Setting up your own business
1. Decide what you want to do, and plan to do it well. If it is something that you love doing, then that’s perfect
2. Start small, start cheap. Do you need tools or equipment? Try to beg or borrow from relatives, or buy second-hand. Remember that in business, if you don’t owe anyone any money, you cannot become bankrupt! If you fail and just cease to trade without owing any money, you will be respected for it, and may have learnt valuable lessons.
3. Whatever it is, start doing it now! And do it for friends, for relatives, if necessary working for nothing. But don’t be embarrassed to ask for your expenses, they will expect at least that. If you do a good job, you’ll be asked to come back again, and the next time you might be able to ask for proper wages.
4. How much to charge? Think of the national minimum wage as a starting point – but many self-employed people get paid even less when they start out! Sometimes it is a good idea to ask the customer what they are willing (and able) to pay; the answer might be more than you expect.
5. Invoicing: Every time you are paid, write out an invoice which will contain a serial number, date, your name and address and telephone number, the customer’s name, the nature of the job, the amount paid, and “Received with Thanks”. Keep a copy for your records.
6. Your Accounts: Start a sheet of squared paper or a computer spreadsheet with the heading BUSINESS INCOME. Head the columns: serial number; date; customer’s name and contact details; nature of job; amount paid. Also start a separate sheet or spreadsheet, headed BUSINESS EXPENSES with headings: serial number; date; supplier’s name; item; cost. Keep all receipts, and on each one write the serial number and the tax year (e.g. 09/10).
7. Your Profit: At the end of the week, subtract the total expenses from the total income. The result is the profit of the business, your wages for the work you have done. Have you made a profit? Great! Is the profit less than £15 (or whatever your benefits allow you to earn in a week)? No problem, but you are not in business yet. Keep going!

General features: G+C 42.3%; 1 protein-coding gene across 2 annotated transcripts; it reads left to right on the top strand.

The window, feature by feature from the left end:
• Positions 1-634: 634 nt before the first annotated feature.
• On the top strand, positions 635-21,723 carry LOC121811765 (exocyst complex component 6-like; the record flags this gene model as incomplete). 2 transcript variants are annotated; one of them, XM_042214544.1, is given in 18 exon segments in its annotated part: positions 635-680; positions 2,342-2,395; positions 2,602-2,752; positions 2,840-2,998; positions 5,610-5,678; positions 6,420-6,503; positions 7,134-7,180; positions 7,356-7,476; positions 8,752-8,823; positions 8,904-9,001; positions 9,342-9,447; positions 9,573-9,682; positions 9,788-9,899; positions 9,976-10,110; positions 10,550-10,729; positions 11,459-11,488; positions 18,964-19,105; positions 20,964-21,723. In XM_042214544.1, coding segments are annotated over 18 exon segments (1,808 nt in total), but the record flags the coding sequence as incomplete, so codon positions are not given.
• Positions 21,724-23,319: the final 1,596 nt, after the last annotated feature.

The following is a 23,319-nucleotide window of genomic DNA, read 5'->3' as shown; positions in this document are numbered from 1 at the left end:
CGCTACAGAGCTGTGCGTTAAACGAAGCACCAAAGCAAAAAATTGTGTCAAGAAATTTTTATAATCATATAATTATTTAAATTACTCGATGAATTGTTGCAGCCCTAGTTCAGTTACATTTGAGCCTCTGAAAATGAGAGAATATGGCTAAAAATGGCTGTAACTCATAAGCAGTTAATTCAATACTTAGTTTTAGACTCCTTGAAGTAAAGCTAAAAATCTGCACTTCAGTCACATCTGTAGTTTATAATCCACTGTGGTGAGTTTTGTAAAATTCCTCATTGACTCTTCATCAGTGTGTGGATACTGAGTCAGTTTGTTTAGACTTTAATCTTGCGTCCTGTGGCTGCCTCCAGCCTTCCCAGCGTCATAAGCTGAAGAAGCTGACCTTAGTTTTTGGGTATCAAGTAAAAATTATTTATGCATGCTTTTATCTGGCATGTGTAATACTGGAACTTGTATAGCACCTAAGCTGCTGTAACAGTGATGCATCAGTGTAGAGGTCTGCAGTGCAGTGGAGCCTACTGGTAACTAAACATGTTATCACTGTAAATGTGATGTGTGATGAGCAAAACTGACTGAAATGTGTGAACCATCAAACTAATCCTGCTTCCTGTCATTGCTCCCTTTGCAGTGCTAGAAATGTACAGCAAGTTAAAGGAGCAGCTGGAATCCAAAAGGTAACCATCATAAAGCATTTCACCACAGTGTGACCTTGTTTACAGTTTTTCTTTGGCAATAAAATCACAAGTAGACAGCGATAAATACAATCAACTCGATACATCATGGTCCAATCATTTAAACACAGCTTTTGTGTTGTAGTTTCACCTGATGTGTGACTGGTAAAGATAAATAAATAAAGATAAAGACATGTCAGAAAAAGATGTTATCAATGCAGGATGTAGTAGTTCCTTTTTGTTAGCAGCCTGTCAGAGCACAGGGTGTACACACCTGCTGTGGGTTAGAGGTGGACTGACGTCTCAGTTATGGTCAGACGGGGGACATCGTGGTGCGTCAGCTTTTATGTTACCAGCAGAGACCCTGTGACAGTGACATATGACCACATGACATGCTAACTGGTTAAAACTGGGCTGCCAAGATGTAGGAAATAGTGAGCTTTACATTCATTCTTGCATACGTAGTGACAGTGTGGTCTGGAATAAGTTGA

8. In Business! Now imagine that at last, you have made a good profit for the week. Great! You are now truly in business! To prove it, you must carry out the following steps:
(i) Contact the benefits office to stop your benefits. The reason is that you cannot be self-employed and unemployed at the same time.
(ii) Choose a unique business name, preferably one that includes your own name and describes the business. e.g. “Jill Smith’s Dog Walking Service.” Don’t include “Co” or “Ltd” – that comes much later. If you want to change the business name later, it is much easier if you haven’t spent money on having cards printed specially.
(iii) Then look up the address of your local tax office, and write them a letter which simply says “With effect from [date] I am self-employed and trading as [name] as a [type of business].” Include your full name, national insurance number, and date of birth. They will send you a tax reference number. Keep it safe.
(iv) If you have another job, remember that you can quite legally be self-employed in one or more businesses and employed at the same time. All the taxman needs to know is your total earnings. Your employer may not be so happy though, especially if they think you are trying to compete with them!
(v) The first time 5th April comes round, that is the end of your first trading year. In the accounts sheets add up the income and the expenses, and calculate the profit or loss for the tax year. Made a profit? Fantastic!
(vi) Fill in the tax returns, either on paper or on http://www.hmrc.gov.uk, before 25th September. Make sure you have put aside enough money to pay the tax right away, otherwise you will be hit with a £100 fine and charged interest. But unless your earnings are over about £6000, you will not be due to pay any tax at all!
(vii) On 6th April, start new accounting sheets for the new tax year, and off you go again. Good luck!
Some Basic Rules of Business
(1) Remember the saying “You are not in business unless you know what business you are in.” Stick to the business you know, and don’t be tempted to take on work you know to be beyond you. Remember no-one minds if you refuse a job. But if work is done badly your reputation will suffer.
(2) Don’t be tempted to take on too much – “I’m too busy” is something everyone understands – and respects.
(3) Treat your customers as you would wish them to treat you.
(4) The same goes for your suppliers. Never try to get cheap credit by paying suppliers late – only big companies can get away with that!
(5) Treat all other small businesses as allies, not as competitors. If you can’t do a job, recommend someone else, and tell them what you’ve done – they’ll remember you, and might return the favour one day.
(6) Never agree to a deal where someone else will be hurt. Trust is an element of every business; make sure you are worthy of that trust. If you are straight with people, people will be straight with you.